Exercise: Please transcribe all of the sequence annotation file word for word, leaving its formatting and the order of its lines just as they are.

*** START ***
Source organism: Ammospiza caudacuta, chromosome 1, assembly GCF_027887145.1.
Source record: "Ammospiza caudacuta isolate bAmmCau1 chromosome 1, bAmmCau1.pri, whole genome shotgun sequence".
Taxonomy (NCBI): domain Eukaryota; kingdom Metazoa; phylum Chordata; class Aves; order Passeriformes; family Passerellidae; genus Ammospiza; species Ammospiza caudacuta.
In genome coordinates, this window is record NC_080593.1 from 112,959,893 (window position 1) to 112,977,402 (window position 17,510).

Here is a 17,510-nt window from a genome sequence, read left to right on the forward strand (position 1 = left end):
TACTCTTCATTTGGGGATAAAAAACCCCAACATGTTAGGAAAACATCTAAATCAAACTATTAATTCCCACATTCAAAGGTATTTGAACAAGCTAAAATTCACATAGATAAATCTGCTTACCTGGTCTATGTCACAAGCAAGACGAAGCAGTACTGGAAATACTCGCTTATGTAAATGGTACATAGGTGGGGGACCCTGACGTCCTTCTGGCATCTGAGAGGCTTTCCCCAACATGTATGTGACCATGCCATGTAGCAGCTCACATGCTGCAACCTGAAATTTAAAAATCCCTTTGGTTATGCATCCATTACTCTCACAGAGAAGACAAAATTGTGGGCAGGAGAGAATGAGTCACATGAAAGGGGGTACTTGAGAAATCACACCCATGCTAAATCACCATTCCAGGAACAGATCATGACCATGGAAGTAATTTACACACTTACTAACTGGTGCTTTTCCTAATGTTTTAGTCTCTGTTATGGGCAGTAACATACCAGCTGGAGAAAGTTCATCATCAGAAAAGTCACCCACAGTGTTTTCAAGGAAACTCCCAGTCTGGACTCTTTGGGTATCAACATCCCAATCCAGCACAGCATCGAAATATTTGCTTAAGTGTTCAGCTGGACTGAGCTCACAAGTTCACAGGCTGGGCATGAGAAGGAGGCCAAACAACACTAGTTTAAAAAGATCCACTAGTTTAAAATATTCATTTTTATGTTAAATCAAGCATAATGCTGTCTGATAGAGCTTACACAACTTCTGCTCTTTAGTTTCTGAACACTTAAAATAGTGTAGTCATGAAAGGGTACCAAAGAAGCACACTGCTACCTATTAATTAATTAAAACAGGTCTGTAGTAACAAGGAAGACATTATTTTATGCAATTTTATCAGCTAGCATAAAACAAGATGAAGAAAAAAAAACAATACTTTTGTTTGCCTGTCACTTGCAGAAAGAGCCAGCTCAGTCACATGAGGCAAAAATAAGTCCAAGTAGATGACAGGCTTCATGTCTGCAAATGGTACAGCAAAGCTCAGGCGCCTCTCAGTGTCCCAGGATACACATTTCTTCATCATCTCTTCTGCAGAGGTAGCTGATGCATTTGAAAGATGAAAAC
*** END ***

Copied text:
Source organism: Ammospiza caudacuta, chromosome 1, assembly GCF_027887145.1.
Source record: "Ammospiza caudacuta isolate bAmmCau1 chromosome 1, bAmmCau1.pri, whole genome shotgun sequence".
Taxonomy (NCBI): domain Eukaryota; kingdom Metazoa; phylum Chordata; class Aves; order Passeriformes; family Passerellidae; genus Ammospiza; species Ammospiza caudacuta.
In genome coordinates, this window is record NC_080593.1 from 112,959,893 (window position 1) to 112,977,402 (window position 17,510).

Here is a 17,510-nt window from a genome sequence, read left to right on the forward strand (position 1 = left end):
TACTCTTCATTTGGGGATAAAAAACCCCAACATGTTAGGAAAACATCTAAATCAAACTATTAATTCCCACATTCAAAGGTATTTGAACAAGCTAAAATTCACATAGATAAATCTGCTTACCTGGTCTATGTCACAAGCAAGACGAAGCAGTACTGGAAATACTCGCTTATGTAAATGGTACATAGGTGGGGGACCCTGACGTCCTTCTGGCATCTGAGAGGCTTTCCCCAACATGTATGTGACCATGCCATGTAGCAGCTCACATGCTGCAACCTGAAATTTAAAAATCCCTTTGGTTATGCATCCATTACTCTCACAGAGAAGACAAAATTGTGGGCAGGAGAGAATGAGTCACATGAAAGGGGGTACTTGAGAAATCACACCCATGCTAAATCACCATTCCAGGAACAGATCATGACCATGGAAGTAATTTACACACTTACTAACTGGTGCTTTTCCTAATGTTTTAGTCTCTGTTATGGGCAGTAACATACCAGCTGGAGAAAGTTCATCATCAGAAAAGTCACCCACAGTGTTTTCAAGGAAACTCCCAGTCTGGACTCTTTGGGTATCAACATCCCAATCCAGCACAGCATCGAAATATTTGCTTAAGTGTTCAGCTGGACTGAGCTCACAAGTTCACAGGCTGGGCATGAGAAGGAGGCCAAACAACACTAGTTTAAAAAGATCCACTAGTTTAAAATATTCATTTTTATGTTAAATCAAGCATAATGCTGTCTGATAGAGCTTACACAACTTCTGCTCTTTAGTTTCTGAACACTTAAAATAGTGTAGTCATGAAAGGGTACCAAAGAAGCACACTGCTACCTATTAATTAATTAAAACAGGTCTGTAGTAACAAGGAAGACATTATTTTATGCAATTTTATCAGCTAGCATAAAACAAGATGAAGAAAAAAAAACAATACTTTTGTTTGCCTGTCACTTGCAGAAAGAGCCAGCTCAGTCACATGAGGCAAAAATAAGTCCAAGTAGATGACAGGCTTCATGTCTGCAAATGGTACAGCAAAGCTCAGGCGCCTCTCAGTGTCCCAGGATACACATTTCTTCATCATCTCTTCTGCAGAGGTAGCTGATGCATTTGAAAGATGAAAAC